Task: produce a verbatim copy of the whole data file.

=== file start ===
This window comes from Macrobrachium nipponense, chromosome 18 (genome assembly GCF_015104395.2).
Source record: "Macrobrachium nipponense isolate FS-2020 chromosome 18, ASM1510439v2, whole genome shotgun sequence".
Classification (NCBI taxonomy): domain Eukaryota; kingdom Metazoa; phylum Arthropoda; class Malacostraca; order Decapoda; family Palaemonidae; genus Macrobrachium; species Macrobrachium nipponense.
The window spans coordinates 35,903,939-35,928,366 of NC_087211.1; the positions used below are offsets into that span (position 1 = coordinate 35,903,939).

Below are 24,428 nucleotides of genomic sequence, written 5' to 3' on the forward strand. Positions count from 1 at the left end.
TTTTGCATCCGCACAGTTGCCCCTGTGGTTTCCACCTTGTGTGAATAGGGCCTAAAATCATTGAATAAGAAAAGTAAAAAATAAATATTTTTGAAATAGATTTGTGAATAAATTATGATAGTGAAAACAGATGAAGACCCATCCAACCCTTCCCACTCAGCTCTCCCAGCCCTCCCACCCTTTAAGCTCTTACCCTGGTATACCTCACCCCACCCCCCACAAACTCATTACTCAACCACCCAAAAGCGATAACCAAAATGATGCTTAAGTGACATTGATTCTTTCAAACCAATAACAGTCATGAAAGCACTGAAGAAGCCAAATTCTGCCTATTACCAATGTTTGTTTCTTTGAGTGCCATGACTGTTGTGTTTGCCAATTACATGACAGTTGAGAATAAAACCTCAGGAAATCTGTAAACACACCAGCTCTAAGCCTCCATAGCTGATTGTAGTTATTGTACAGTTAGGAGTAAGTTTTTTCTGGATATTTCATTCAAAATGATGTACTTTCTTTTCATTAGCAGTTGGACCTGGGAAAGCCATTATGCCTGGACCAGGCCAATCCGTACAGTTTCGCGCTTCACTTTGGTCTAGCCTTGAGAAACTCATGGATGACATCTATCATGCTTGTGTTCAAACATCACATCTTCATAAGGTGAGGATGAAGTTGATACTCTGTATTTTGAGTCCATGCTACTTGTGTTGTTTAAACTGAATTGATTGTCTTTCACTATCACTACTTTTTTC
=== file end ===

This window comes from Macrobrachium nipponense, chromosome 18 (genome assembly GCF_015104395.2).
Source record: "Macrobrachium nipponense isolate FS-2020 chromosome 18, ASM1510439v2, whole genome shotgun sequence".
Classification (NCBI taxonomy): domain Eukaryota; kingdom Metazoa; phylum Arthropoda; class Malacostraca; order Decapoda; family Palaemonidae; genus Macrobrachium; species Macrobrachium nipponense.
The window spans coordinates 35,903,939-35,928,366 of NC_087211.1; the positions used below are offsets into that span (position 1 = coordinate 35,903,939).

Below are 24,428 nucleotides of genomic sequence, written 5' to 3' on the forward strand. Positions count from 1 at the left end.
TTTTGCATCCGCACAGTTGCCCCTGTGGTTTCCACCTTGTGTGAATAGGGCCTAAAATCATTGAATAAGAAAAGTAAAAAATAAATATTTTTGAAATAGATTTGTGAATAAATTATGATAGTGAAAACAGATGAAGACCCATCCAACCCTTCCCACTCAGCTCTCCCAGCCCTCCCACCCTTTAAGCTCTTACCCTGGTATACCTCACCCCACCCCCCACAAACTCATTACTCAACCACCCAAAAGCGATAACCAAAATGATGCTTAAGTGACATTGATTCTTTCAAACCAATAACAGTCATGAAAGCACTGAAGAAGCCAAATTCTGCCTATTACCAATGTTTGTTTCTTTGAGTGCCATGACTGTTGTGTTTGCCAATTACATGACAGTTGAGAATAAAACCTCAGGAAATCTGTAAACACACCAGCTCTAAGCCTCCATAGCTGATTGTAGTTATTGTACAGTTAGGAGTAAGTTTTTTCTGGATATTTCATTCAAAATGATGTACTTTCTTTTCATTAGCAGTTGGACCTGGGAAAGCCATTATGCCTGGACCAGGCCAATCCGTACAGTTTCGCGCTTCACTTTGGTCTAGCCTTGAGAAACTCATGGATGACATCTATCATGCTTGTGTTCAAACATCACATCTTCATAAGGTGAGGATGAAGTTGATACTCTGTATTTTGAGTCCATGCTACTTGTGTTGTTTAAACTGAATTGATTGTCTTTCACTATCACTACTTTTTTC